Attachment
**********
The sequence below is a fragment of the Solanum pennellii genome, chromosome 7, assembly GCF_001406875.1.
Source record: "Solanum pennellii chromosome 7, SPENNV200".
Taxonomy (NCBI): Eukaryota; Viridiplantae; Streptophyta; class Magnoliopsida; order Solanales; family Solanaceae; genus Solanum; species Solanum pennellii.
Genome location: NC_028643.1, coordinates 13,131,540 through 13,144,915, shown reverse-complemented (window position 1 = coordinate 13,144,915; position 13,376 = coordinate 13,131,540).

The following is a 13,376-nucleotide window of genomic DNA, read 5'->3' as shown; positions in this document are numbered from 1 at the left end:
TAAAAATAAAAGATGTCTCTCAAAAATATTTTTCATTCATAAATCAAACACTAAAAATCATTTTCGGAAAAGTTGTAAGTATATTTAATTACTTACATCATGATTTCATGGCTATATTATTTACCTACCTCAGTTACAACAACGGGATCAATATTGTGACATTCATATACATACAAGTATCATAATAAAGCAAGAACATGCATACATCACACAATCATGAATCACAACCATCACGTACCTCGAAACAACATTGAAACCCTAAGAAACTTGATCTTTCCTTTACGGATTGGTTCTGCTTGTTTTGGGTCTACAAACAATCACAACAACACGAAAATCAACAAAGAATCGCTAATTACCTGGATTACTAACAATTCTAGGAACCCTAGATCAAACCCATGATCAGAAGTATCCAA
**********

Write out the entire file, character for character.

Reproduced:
The sequence below is a fragment of the Solanum pennellii genome, chromosome 7, assembly GCF_001406875.1.
Source record: "Solanum pennellii chromosome 7, SPENNV200".
Taxonomy (NCBI): Eukaryota; Viridiplantae; Streptophyta; class Magnoliopsida; order Solanales; family Solanaceae; genus Solanum; species Solanum pennellii.
Genome location: NC_028643.1, coordinates 13,131,540 through 13,144,915, shown reverse-complemented (window position 1 = coordinate 13,144,915; position 13,376 = coordinate 13,131,540).

The following is a 13,376-nucleotide window of genomic DNA, read 5'->3' as shown; positions in this document are numbered from 1 at the left end:
TAAAAATAAAAGATGTCTCTCAAAAATATTTTTCATTCATAAATCAAACACTAAAAATCATTTTCGGAAAAGTTGTAAGTATATTTAATTACTTACATCATGATTTCATGGCTATATTATTTACCTACCTCAGTTACAACAACGGGATCAATATTGTGACATTCATATACATACAAGTATCATAATAAAGCAAGAACATGCATACATCACACAATCATGAATCACAACCATCACGTACCTCGAAACAACATTGAAACCCTAAGAAACTTGATCTTTCCTTTACGGATTGGTTCTGCTTGTTTTGGGTCTACAAACAATCACAACAACACGAAAATCAACAAAGAATCGCTAATTACCTGGATTACTAACAATTCTAGGAACCCTAGATCAAACCCATGATCAGAAGTATCCAA